Officers honored for instinct
HUNTERSVILLE – Police Chief Cleveland Spruill recognized three members for the department’s First Quarter Coworker Recognition.
Officers Sam Hodapp and Christopher Wade were recognized for stopping to check on a vehicle that appeared to be broke down on the side of an Interstate 77 on-ramp.
After smelling marijuana, Wade talked to the driver while Hodapp searched the vehicle. They found more than 24 pounds of marijuana packaged for trafficking.
Wade was also praised for surveillance and notifying other officers about a suspicious vehicle near the Mecklenburg County Recycling Center.
Police arrested two suspects on breaking and entering charges and solved multiple cases, including a third arrest from the investigation.
Sgt. Amelia Burnette was recognized for coordinating the awards banquet and updating plaques with newer designs. She also arranged court dates for officers and training for new hires.
Burnette “bridged the gap left by the retired office manager to ensure the department could complete its core mission of service to the town,” Spruill said.
College laundry service getting washed out
DAVIDSON – A longstanding tradition at Davidson College is being hung out to dry as not being a good use of tuition money.
Since 1920, the private institution has offered full-laundry service, including washing, ironing and folding, to its students as part of its school fees. But that will end May 15, 2015.
Students will still have access to free laundry facilities, which have already been available. A release from the college states first-year students primarily use the full laundry service, compared to 35 percent of seniors.
The change affects 18 employees, though the college is looking to find other work for them on campus. The school expects an estimated savings of $400,000 after initial reconstruction of the facility.
In a statement from the college, the decision to shut down the laundry service next year comes as Davidson evolves to better meet the needs and priorities of higher education.
Woman's club awards donations
HUNTERSVILLE – The North Mecklenburg Women’s Club awarded donations to nonprofits and elected its 2014-15 officers during its May meeting.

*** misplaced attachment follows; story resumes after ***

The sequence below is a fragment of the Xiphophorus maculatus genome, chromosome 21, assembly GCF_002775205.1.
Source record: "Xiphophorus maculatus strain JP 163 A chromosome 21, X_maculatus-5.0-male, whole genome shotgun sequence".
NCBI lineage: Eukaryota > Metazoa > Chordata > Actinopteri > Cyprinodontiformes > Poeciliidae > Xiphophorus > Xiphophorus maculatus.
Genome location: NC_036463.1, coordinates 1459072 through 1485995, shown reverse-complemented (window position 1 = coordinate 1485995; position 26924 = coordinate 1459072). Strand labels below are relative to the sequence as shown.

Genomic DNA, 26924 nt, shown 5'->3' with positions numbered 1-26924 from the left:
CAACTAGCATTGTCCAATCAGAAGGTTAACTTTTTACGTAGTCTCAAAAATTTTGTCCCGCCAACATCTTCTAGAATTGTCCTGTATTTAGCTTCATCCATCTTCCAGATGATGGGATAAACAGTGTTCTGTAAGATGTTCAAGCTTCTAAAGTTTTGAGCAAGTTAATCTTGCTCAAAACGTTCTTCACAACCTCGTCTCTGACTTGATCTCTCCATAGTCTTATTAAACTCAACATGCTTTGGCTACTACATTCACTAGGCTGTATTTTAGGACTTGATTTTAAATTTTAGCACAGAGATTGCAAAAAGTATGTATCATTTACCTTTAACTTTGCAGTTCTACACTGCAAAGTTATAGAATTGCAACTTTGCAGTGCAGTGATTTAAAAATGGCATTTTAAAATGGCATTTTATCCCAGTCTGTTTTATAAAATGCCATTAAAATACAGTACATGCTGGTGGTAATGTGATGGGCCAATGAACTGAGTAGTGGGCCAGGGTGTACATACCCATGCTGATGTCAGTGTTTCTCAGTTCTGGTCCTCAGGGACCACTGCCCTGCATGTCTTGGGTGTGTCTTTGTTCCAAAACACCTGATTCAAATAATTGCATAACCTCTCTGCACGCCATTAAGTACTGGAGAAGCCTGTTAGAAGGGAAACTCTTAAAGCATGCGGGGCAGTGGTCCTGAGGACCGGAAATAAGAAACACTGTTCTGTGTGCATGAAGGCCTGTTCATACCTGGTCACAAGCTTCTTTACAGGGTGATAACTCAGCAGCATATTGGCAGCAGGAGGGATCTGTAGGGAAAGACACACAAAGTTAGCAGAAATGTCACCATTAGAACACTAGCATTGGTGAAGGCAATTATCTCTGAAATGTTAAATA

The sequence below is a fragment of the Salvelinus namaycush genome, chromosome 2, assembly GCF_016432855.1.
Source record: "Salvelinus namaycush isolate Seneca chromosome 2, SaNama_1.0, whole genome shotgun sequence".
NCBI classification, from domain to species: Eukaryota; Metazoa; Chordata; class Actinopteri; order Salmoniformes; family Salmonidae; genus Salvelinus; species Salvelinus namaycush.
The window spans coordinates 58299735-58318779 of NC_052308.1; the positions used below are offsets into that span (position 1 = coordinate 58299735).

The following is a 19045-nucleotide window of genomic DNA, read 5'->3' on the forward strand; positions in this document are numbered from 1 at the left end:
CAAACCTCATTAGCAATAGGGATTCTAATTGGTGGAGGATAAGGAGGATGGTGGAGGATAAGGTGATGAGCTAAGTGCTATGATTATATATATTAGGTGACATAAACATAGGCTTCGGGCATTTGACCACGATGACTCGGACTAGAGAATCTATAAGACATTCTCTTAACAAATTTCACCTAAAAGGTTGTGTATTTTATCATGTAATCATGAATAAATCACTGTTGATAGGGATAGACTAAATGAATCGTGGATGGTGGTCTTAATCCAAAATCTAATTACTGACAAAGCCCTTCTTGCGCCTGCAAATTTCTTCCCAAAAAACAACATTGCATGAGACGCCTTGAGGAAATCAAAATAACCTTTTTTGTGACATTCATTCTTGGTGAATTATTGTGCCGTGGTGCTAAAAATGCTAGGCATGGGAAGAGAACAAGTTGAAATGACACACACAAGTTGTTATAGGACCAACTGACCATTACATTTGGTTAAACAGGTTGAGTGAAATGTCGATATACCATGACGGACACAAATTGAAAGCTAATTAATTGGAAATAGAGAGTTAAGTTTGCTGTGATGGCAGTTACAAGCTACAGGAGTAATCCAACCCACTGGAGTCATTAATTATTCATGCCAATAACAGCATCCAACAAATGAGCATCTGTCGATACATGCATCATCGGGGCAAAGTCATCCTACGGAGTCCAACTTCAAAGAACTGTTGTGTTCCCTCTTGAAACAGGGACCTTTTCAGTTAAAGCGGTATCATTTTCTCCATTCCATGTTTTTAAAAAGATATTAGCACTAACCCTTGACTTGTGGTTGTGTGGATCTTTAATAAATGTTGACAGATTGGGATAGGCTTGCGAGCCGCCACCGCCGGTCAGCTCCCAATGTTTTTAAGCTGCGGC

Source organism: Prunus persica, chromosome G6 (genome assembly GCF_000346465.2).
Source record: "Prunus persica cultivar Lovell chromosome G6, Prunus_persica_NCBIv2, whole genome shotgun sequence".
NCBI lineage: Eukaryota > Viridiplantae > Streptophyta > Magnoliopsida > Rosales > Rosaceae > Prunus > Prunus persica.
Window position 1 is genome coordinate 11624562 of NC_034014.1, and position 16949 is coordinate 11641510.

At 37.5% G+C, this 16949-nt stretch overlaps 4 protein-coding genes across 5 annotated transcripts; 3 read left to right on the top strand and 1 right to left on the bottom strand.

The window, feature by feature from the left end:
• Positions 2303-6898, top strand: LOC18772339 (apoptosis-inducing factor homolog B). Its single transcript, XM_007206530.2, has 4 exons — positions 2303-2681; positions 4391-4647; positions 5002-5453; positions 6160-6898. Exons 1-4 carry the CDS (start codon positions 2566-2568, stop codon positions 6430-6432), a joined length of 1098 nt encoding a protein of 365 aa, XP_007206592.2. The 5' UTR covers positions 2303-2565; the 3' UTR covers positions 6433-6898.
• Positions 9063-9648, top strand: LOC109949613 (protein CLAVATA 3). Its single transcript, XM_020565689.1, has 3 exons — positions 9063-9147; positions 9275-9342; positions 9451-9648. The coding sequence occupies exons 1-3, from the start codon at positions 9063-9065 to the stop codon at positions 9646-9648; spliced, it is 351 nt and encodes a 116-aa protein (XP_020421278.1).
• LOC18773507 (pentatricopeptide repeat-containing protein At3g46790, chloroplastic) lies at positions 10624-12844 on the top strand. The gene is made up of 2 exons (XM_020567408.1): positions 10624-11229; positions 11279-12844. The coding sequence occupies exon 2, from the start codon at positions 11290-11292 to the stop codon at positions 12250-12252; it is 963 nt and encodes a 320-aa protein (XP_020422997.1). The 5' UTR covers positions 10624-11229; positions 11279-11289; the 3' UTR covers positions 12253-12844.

The club awarded donations to Angels and Sparrows, Answer Scholarship Endowment, Build Betty A House and Safe Alliance. Caterpillar Ministries received funding from the club earlier this year.
Sarah McAuley, former mayor of Huntersville, installed the following officers: Denise Carter, president;
Dawn Bradford, vice president of membership; Patricia Brown, vice president of fundraising; Maggie Chigi, vice president of communications; Lily TuBoranian, recording secretary; Teresa Bragg, corresponding secretary; and Starr Miller, treasurer.
Swaney remembered for police service
DAVIDSON – In honor of Peace Officers’ Memorial Day on May 15, Davidson Police Chief Jeanne Miller wanted to remember Mark Allen Swaney, a Davidson Police officer killed in the line of duty in 1997. Joined by other town officers, she presented Swaney’s sister Gina Swaney Bouknight with a shadowbox containing an American flag, the patch Swaney would have been wearing, a name plaque and a badge during the May 13 Davidson board meeting.
A collage of pictures of Officer Swaney was also made.
During the meeting, Mayor John Woods also proclaimed May 11-17 to be National Police Week.
As part of the week, Davidson Police Officer Melvin Waller participated in Bike To DC, a four-day, 500-mile bike ride to Washington D.C. to remember officers who were killed in the line of duty. Waller has participated in the event for the last three years, riding in honor of Mecklenburg County officers and Swaney.
Smith becomes a sergeant
HUNTERSVILLE – Officer Ryan Smith, of the Huntersville Police Department, has joined the ranks of sergeant.
Chief Cleveland Spruill made the announcement May 8 where the newly promoted officer, his father and the chief stood proudly outside the main doors at the Huntersville Police Department.
Sgt. Smith transitioned from informal leader to formal leader.
Smith started working with the Huntersville Police Department in 2007 as a patrol officer. Two years later, he received the Life Saving Award, Chief John Albert Rape Award and Co-Worker of the Year Award.
Davidson board seeks legislative action
DAVIDSON – Commissioners are looking to legislators as the General Assembly reconvenes with a variety of requests and recommendations.
They passed a resolution May 13 written by Mayor John Woods requesting legislative action on coal ash in North Carolina, asking that laws prohibit the placement of additional waste into existing coal ash ponds, require all coal ash be moved to lined storage areas away from water resources and that Duke Energy pay for the cost of cleanup and not pass it onto ratepayers, among other recommendations.
Also, the board directed staff to write a resolution against proposed legislation that could limit the town’s authority over tree preservation through tree ordinances.
In a list of other suggestions for legislators, the board asked they authorize the use of electronic media to meet public notice requirements, help officers enforce traffic in certain areas, allow governments to require residential sprinklers, ensure inter-local entities are reimbursed sales taxes and seek legislation allowing MI-Connection to protect proprietary information and eliminate its territory restrictions.
The board also opposed legislation restricting municipal flexibility, creating unfunded mandates to municipalities and skirting costs from state to municipal government.
Woods also asked the board to consider a future resolution in support of increased teacher salaries.